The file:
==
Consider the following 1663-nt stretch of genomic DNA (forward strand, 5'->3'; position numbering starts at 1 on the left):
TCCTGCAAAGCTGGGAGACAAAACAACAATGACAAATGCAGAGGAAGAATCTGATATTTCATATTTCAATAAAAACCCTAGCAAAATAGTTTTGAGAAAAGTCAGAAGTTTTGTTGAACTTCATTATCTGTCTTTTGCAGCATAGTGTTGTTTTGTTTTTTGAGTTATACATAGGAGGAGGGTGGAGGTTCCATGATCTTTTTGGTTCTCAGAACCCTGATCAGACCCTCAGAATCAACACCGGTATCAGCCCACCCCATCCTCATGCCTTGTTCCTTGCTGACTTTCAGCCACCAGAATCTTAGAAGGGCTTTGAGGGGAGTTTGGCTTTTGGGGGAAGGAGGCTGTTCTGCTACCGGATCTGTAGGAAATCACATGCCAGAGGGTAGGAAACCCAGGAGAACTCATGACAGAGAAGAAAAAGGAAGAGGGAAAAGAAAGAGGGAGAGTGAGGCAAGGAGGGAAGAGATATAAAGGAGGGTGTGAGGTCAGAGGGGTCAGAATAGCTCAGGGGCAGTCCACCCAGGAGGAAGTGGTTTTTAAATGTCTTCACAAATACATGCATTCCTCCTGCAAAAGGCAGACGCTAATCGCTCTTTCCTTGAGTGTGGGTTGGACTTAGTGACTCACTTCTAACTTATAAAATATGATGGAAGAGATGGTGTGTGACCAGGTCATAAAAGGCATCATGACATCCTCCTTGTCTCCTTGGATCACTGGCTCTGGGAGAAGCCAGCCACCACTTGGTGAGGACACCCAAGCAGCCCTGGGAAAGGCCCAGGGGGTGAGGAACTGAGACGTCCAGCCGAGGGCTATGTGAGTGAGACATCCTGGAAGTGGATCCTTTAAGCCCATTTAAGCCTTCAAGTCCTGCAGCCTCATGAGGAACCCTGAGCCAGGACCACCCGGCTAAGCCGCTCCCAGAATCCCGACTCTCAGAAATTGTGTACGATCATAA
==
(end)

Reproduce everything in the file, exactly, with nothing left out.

Consider the following 1663-nt stretch of genomic DNA (forward strand, 5'->3'; position numbering starts at 1 on the left):
TCCTGCAAAGCTGGGAGACAAAACAACAATGACAAATGCAGAGGAAGAATCTGATATTTCATATTTCAATAAAAACCCTAGCAAAATAGTTTTGAGAAAAGTCAGAAGTTTTGTTGAACTTCATTATCTGTCTTTTGCAGCATAGTGTTGTTTTGTTTTTTGAGTTATACATAGGAGGAGGGTGGAGGTTCCATGATCTTTTTGGTTCTCAGAACCCTGATCAGACCCTCAGAATCAACACCGGTATCAGCCCACCCCATCCTCATGCCTTGTTCCTTGCTGACTTTCAGCCACCAGAATCTTAGAAGGGCTTTGAGGGGAGTTTGGCTTTTGGGGGAAGGAGGCTGTTCTGCTACCGGATCTGTAGGAAATCACATGCCAGAGGGTAGGAAACCCAGGAGAACTCATGACAGAGAAGAAAAAGGAAGAGGGAAAAGAAAGAGGGAGAGTGAGGCAAGGAGGGAAGAGATATAAAGGAGGGTGTGAGGTCAGAGGGGTCAGAATAGCTCAGGGGCAGTCCACCCAGGAGGAAGTGGTTTTTAAATGTCTTCACAAATACATGCATTCCTCCTGCAAAAGGCAGACGCTAATCGCTCTTTCCTTGAGTGTGGGTTGGACTTAGTGACTCACTTCTAACTTATAAAATATGATGGAAGAGATGGTGTGTGACCAGGTCATAAAAGGCATCATGACATCCTCCTTGTCTCCTTGGATCACTGGCTCTGGGAGAAGCCAGCCACCACTTGGTGAGGACACCCAAGCAGCCCTGGGAAAGGCCCAGGGGGTGAGGAACTGAGACGTCCAGCCGAGGGCTATGTGAGTGAGACATCCTGGAAGTGGATCCTTTAAGCCCATTTAAGCCTTCAAGTCCTGCAGCCTCATGAGGAACCCTGAGCCAGGACCACCCGGCTAAGCCGCTCCCAGAATCCCGACTCTCAGAAATTGTGTACGATCATAA